Having Just Met
by Laura Sobbott Ross
in memory of my grandparents
Between them, a myriad of broken shells—
pecans, a bowl of them to be exact. His hands,
and hers, foraging though what must have felt
like a thousand walls to open, small fruits
to be drawn out without their edges breaking.
At that point in both their lives, they were better
at casting aside the flaws, then focusing on perfection.
When she asked him if his wife had any jellies
or chickens she could exhibit at the county fair,
he told her he wasn’t married. That night,
at her booth, they talked about Mississippi,
the Pearl River, a vein running through them both.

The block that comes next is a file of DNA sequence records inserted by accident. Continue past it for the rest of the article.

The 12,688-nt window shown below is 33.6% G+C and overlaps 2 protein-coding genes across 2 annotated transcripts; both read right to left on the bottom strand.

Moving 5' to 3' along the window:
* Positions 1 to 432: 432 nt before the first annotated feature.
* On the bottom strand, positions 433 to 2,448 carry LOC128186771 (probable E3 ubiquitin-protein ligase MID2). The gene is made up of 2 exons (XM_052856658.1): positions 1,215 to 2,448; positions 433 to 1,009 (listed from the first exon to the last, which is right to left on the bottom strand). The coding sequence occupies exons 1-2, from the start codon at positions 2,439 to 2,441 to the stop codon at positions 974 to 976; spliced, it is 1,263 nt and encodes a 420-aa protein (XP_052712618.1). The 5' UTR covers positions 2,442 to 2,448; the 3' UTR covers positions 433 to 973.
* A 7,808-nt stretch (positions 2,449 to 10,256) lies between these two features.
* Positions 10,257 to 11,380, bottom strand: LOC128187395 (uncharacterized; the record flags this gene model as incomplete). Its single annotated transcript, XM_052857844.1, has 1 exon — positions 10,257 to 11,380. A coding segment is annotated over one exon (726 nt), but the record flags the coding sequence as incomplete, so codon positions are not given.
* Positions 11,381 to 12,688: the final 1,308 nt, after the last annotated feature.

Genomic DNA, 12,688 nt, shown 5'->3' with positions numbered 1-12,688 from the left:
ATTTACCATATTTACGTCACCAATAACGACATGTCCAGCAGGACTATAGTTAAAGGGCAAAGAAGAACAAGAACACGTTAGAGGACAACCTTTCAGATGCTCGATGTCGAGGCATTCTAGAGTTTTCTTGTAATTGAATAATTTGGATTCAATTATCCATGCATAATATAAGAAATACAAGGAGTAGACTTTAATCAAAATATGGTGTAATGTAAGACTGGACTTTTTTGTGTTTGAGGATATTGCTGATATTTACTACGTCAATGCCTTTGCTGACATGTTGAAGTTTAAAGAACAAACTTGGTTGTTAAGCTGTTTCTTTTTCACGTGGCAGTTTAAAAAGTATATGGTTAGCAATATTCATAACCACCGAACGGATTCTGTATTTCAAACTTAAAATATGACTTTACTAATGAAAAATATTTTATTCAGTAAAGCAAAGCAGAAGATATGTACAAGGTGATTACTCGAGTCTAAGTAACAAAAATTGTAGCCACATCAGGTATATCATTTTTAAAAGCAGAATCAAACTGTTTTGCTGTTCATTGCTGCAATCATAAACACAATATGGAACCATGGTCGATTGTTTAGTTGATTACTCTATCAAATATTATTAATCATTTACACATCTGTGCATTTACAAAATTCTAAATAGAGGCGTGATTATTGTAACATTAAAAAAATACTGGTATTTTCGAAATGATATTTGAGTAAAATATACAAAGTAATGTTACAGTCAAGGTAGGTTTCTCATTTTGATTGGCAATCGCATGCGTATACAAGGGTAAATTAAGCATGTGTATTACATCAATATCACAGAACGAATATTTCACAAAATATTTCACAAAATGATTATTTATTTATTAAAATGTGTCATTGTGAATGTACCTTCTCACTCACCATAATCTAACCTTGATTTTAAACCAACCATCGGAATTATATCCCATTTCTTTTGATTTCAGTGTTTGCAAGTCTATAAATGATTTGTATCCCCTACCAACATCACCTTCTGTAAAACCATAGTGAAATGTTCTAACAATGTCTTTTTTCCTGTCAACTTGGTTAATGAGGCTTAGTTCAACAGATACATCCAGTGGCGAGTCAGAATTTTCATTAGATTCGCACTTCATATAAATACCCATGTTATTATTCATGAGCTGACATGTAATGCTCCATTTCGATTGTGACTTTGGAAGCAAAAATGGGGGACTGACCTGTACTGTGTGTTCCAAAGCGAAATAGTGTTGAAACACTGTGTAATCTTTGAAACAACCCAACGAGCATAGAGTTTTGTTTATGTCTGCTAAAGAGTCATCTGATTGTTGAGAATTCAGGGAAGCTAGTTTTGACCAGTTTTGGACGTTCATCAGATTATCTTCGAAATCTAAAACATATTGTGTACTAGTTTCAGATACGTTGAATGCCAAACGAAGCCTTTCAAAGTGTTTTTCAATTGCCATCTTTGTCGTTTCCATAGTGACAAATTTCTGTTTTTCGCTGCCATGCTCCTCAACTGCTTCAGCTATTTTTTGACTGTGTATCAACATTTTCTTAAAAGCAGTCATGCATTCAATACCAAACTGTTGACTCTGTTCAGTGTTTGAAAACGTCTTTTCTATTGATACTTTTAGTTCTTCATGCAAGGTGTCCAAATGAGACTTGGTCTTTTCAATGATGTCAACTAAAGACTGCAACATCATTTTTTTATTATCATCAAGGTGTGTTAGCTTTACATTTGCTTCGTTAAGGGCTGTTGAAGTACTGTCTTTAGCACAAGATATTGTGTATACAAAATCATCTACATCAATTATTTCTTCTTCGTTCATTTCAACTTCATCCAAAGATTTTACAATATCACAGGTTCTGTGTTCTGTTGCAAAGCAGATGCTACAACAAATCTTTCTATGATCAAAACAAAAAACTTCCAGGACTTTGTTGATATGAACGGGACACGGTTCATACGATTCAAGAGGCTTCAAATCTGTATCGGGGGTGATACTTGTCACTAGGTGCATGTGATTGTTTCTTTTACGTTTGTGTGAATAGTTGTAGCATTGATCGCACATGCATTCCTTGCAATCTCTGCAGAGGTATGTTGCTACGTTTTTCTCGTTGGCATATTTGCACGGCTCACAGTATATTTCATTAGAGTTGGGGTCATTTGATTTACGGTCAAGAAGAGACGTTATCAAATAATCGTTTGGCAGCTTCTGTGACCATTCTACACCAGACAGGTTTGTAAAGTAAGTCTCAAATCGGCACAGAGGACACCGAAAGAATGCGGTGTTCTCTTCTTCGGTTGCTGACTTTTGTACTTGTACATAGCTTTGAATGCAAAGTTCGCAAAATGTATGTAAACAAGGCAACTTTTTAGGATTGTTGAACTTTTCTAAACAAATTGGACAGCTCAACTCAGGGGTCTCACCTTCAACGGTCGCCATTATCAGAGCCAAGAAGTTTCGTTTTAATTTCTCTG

That river was a wanton one, by that I mean,
a sandbar at every turn, by that I mean, hairpin,
her long, pale hair, a current released. When he asked
her to marry him, she said yes, by that she meant
the spring, by that she meant, June now or maybe
August. Maybe was a moon she couldn’t swallow,
a gravity to be exact. It was a tenuous light on
a fence she’d remember him leaning against
while he waited for her answer. So she gave in,
minded the store while he shaved, bought a dress
on the way to the Baptist Parsonage in Natchez.
Laura Sobbott Ross’s poetry has been nominated twice for a Pushcart Prize and appears in the Valparaiso Poetry Review, Florida Review, Columbia Review, Calyx, Natural Bridge, Tar River Poetry, Cold Mountain Review and many others. Her chapbook, A Tiny Hunger, won a statewide contest from YellowJacket Press. She lives in Mount Dora, Florida. Read her previously published poem in Deep South here.